“Damn! If you could only see yourself,” she yelled, but he couldn’t hear her or see himself.

Angel froze ten feet from the bear, her front paw raised, hackles bristled even down her hind flanks, while the bear she pointed looked asleep, as innocent as any paschal lamb. Duende held back at a safer distance. When Heinrik arrived, he poked the black bulk with the barrel of his rifle.

“Dead,” he said.

“Good dog, Angel,” said Wade.

Then he turned and congratulated Duende, “You’re a good dog too.”

The bullet had entered between the front shoulder blades to the side of the spine, a tiny hole with only a few drops of blood clinging to the fur. No exit wound. Heinrik looked in the mouth and saw worn, broken, and missing teeth.

“An old bear.”

He gutted it. Steam and an off odour rose from the cavity.

“Tck, tck, maybe we got it too late.”

He showed round pieces of shattered lung tissue and said, “Lung shot.”

“It gotsa be dead now,” Jim observed.

Six men dragged the carcass back to James’ house. The children got a day off school and watched the skinning and butchering. Laura tried to turn the event into an anatomy lesson. When skinned and hung from a tripod of poles, Peter and Laura’s daughter, Charlotte, said, “It looks real, Mama,” and everybody knew what she meant – how upsetting seeing the humanness, the manlikeness, and the nakedness, hanging there for the whole world to witness, now splayed open, bulked, muscled, headless, pawless, and dismembered.

Many averted their eyes unwilling to see a defrocked body.

James recalled the detached head from his dream and his reaction of aloofness, and, as though the failure of emotion in his dream were a prompt, he remained detached through the buzz of the day.

The children migrated up the hill to the chair in the sky. For the remainder of the afternoon, they re-enacted the scene from the night before. Wade took his dad’s role, and the girls were happy to finally play with him. For once the basketball was silent. And for once, the girls were diverted from their dancing game on the dock. They limped from shooting their foot off and made a big deal out of climbing by the shot-up rung until Heinrik came and fixed it. They took turns role-playing the bear, sniffing the ground, pawing the sky, flopping with a thump, rattling the ladder, jumping up and faking a fall over the bluff, and thrashing in noisy clumps of salal. Laura supervised because of the height factor and to keep her students away from Heinrik, who was grumpy in a most bachelor-like fashion. He re-put his hives together, muttering low Germanic oaths while the children played.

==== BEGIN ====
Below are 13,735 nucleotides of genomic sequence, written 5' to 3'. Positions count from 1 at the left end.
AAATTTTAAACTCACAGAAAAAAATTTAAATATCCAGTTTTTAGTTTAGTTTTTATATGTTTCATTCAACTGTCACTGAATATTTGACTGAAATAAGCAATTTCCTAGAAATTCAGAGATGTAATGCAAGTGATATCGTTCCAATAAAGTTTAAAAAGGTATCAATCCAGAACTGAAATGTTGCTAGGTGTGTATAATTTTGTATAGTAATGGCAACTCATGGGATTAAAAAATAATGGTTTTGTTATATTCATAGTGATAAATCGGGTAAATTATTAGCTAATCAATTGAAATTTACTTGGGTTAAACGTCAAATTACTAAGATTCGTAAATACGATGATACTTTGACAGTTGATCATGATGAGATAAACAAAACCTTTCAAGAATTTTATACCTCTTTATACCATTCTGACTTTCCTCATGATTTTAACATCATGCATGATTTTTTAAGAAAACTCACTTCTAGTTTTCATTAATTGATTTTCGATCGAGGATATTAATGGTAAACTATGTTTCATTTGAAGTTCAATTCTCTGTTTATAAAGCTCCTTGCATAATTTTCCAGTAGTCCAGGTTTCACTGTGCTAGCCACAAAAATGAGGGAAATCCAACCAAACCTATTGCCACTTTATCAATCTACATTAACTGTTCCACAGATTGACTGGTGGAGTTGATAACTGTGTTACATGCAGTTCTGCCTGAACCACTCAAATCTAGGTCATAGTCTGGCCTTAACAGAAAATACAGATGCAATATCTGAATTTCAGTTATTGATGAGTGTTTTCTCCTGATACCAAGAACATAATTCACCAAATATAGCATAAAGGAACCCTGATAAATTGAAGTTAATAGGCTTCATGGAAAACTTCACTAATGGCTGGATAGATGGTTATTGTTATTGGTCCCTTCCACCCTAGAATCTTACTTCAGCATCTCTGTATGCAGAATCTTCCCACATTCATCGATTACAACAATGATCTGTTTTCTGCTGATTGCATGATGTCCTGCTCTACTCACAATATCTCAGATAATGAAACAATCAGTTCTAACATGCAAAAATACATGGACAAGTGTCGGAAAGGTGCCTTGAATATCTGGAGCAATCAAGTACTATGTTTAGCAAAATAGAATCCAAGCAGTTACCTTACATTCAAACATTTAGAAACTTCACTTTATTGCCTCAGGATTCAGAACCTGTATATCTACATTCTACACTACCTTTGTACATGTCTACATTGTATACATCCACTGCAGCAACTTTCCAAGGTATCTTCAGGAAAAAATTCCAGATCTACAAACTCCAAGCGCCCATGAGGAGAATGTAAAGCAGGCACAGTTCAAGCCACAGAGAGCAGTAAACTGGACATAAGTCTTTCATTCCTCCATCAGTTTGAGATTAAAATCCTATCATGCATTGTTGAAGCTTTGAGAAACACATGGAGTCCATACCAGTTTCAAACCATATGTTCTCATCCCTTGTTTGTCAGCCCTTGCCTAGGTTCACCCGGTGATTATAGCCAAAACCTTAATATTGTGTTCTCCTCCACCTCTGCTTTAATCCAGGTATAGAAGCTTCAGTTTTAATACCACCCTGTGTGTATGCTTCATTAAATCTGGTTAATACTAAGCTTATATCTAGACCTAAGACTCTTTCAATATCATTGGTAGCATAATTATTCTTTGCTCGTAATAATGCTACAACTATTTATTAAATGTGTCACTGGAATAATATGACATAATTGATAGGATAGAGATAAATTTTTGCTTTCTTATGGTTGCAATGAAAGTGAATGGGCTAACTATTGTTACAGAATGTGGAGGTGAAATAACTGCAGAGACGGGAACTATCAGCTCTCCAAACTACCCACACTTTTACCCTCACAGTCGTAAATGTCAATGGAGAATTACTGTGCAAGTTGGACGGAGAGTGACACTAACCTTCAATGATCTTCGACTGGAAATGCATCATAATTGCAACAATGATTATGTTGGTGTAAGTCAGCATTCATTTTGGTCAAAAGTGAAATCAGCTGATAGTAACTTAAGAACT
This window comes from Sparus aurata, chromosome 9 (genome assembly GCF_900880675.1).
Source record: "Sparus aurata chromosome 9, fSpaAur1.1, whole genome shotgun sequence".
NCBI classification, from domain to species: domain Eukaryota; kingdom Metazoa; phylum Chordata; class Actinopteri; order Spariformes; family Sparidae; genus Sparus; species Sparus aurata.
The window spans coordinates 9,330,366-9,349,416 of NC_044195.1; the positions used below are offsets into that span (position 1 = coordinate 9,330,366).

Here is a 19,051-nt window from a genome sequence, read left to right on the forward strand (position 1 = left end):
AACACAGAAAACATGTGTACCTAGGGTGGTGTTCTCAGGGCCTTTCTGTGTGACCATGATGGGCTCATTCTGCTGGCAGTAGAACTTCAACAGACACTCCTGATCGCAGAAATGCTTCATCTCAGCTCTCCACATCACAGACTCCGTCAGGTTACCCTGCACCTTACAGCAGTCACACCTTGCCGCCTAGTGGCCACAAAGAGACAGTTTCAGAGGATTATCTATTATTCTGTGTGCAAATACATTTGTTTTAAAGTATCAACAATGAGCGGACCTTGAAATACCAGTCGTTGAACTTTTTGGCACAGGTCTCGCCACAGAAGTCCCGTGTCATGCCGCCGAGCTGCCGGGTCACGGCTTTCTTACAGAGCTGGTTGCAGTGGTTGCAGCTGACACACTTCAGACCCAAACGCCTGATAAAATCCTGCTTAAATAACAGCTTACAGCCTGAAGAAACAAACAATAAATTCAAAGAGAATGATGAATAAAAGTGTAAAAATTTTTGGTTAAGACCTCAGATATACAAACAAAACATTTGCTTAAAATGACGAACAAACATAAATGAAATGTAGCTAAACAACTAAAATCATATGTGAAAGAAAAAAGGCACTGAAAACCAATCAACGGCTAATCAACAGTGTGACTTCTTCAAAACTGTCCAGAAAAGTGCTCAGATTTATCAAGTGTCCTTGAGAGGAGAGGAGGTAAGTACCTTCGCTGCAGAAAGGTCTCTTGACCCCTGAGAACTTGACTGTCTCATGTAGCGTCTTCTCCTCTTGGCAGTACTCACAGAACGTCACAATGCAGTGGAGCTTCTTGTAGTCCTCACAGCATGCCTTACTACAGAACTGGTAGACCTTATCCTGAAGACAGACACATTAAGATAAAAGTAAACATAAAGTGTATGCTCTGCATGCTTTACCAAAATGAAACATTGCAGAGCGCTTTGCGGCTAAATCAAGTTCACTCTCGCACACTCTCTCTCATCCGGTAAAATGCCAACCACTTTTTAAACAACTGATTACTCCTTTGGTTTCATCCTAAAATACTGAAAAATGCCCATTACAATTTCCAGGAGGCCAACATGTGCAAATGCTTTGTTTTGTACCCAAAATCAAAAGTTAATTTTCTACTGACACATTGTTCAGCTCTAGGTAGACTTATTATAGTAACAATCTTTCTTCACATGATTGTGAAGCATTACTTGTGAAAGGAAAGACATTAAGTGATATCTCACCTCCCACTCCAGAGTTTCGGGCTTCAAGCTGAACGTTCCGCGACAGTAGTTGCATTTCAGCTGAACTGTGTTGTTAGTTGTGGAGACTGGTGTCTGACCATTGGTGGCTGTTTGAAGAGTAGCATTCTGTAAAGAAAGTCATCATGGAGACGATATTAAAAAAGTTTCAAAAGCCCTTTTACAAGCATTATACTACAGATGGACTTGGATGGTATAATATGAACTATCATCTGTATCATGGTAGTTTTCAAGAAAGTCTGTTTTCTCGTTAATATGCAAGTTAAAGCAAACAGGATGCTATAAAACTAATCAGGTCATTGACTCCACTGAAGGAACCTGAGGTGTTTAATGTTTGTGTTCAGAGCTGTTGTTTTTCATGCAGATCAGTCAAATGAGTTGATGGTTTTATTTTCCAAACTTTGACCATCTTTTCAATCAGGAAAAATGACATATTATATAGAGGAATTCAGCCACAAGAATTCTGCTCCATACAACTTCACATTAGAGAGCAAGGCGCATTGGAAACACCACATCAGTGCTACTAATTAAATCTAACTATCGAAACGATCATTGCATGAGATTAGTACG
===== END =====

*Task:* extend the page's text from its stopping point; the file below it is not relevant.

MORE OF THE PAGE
Jeremy rubbed the hide (head and paws still attached) in rock salt and lugged it down to the store’s walk-in freezer. He wanted the community to send it to a taxidermist so that they would have a memento of this important event. When he mentioned to Nicole that her family could have first dibs on the bear rug, she said, “I don’t want first, second, third, or fourth dibs.” Sylvia, a widow by occupation, and witch by night, washed down the carcass in a light solution of vinegar, but that didn’t mitigate the ripe smell.

“It cooked itself,” she said.

Each family took chunks of meat home to can in their pressure cookers despite the taint. James saved a hefty haunch, and hung it in the store cooler. Heinrik laid claim to the four-inch-thick, back fat for making lard. No one objected. Sebastian got the bladder and showed everyone how to make a tobacco pouch. He had only done this with pigs before, but pretty soon a smooth leathery pouch emerged from his persistent rubbing and crinkling. When he finished, Sebastian said, “Pigs make better pouches.”

The dogs mauled the bones – Duende, Angel, Pemah, Moocho, Son of Mooch, and Sebastian’s snooty and ailing De Gaulle, who could only gum the remains. Jeremy came up with the plan for a potluck dinner featuring a “bearbecue” for the following evening, which was Halloween. James, in an unexpected surge of enthusiasm – the thoughtless man – offered his place for the party without consulting Nicole.

That night they did not speak. He dreamed another strange dream. This time he hung as a lightning rod, naked, upside down, on a structure of poles in the eye of a vast solitude. Each time a bolt of lightning slashed through the night, the sweet metallic smell of ozone woke him.

JAMES ROSE early to prepare for the party. He pretended the pain in his foot belonged to a stranger’s foot, and in that way hardly needed to limp. He built a new barbecue. It had to be big enough for the bear, but bigger still, because others would bring items for cooking, oysters for sure, and clams, maybe snapper and salmon if the new fellow, Carver, could perform his fishing tricks, and Sylvia might part with a harvest of fall mushrooms.

He found a rusted 45-gallon drum barrel in the creek bed and halved it lengthwise with his cutting torch. He welded the ends together and fabricated a stand with scraps of rebar. Physically, James felt better than the day before but the mood of aloofness lingered. Even though people kept appearing all day, loneliness crept in alongside that mood too. The two feelings competed and eventually blended into one, although there was no name for that hybrid emotion.